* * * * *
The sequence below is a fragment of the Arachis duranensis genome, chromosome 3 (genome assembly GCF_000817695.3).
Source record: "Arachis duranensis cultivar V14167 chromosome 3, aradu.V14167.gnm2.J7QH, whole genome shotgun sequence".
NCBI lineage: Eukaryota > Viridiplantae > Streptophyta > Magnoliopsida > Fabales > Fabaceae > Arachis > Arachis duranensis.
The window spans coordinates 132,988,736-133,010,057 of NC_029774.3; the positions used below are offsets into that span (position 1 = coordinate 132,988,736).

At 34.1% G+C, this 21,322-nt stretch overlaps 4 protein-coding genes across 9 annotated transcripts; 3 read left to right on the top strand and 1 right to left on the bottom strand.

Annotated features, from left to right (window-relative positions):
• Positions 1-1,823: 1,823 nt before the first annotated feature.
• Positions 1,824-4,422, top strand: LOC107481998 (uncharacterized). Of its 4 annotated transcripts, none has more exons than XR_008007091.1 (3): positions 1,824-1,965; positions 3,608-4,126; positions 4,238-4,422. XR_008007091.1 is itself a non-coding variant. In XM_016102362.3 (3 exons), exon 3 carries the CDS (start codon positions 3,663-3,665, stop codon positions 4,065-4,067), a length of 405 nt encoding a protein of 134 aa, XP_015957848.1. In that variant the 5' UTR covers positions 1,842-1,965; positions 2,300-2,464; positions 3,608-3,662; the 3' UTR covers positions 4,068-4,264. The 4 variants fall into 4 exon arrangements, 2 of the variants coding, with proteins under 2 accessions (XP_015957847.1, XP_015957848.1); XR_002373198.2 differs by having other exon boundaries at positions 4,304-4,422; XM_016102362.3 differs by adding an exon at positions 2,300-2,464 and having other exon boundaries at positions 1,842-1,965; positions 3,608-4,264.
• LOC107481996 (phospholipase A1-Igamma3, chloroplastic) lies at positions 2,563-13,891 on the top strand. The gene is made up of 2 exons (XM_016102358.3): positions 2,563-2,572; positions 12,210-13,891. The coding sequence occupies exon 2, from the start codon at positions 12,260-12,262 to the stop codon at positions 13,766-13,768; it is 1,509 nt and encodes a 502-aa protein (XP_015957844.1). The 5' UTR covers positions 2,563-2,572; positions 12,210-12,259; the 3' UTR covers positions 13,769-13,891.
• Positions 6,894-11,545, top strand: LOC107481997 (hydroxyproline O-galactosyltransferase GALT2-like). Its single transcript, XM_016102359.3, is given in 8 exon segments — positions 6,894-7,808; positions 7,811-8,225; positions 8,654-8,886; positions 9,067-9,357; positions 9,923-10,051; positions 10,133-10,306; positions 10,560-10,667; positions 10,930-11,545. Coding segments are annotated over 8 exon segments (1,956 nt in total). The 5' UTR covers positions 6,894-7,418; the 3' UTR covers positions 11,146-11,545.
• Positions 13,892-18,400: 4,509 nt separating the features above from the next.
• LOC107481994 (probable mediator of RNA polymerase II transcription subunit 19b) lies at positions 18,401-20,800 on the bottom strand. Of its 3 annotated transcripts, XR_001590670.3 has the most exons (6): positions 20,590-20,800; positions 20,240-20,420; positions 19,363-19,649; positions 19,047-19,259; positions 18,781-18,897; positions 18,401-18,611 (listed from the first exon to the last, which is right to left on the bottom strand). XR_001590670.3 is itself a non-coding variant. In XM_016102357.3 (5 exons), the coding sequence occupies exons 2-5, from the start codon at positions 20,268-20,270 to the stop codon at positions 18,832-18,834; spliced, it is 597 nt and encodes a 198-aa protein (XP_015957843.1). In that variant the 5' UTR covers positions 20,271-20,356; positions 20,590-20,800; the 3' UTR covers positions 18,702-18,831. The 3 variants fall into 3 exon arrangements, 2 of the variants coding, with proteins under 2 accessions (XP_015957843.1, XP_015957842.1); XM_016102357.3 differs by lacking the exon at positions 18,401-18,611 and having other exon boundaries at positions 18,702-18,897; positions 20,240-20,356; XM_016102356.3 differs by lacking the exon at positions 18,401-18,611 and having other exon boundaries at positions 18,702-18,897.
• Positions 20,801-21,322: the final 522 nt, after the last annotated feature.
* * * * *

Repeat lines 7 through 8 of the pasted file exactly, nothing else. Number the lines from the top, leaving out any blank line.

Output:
• Positions 1-1,823: 1,823 nt before the first annotated feature.
• Positions 1,824-4,422, top strand: LOC107481998 (uncharacterized). Of its 4 annotated transcripts, none has more exons than XR_008007091.1 (3): positions 1,824-1,965; positions 3,608-4,126; positions 4,238-4,422. XR_008007091.1 is itself a non-coding variant. In XM_016102362.3 (3 exons), exon 3 carries the CDS (start codon positions 3,663-3,665, stop codon positions 4,065-4,067), a length of 405 nt encoding a protein of 134 aa, XP_015957848.1. In that variant the 5' UTR covers positions 1,842-1,965; positions 2,300-2,464; positions 3,608-3,662; the 3' UTR covers positions 4,068-4,264. The 4 variants fall into 4 exon arrangements, 2 of the variants coding, with proteins under 2 accessions (XP_015957847.1, XP_015957848.1); XR_002373198.2 differs by having other exon boundaries at positions 4,304-4,422; XM_016102362.3 differs by adding an exon at positions 2,300-2,464 and having other exon boundaries at positions 1,842-1,965; positions 3,608-4,264.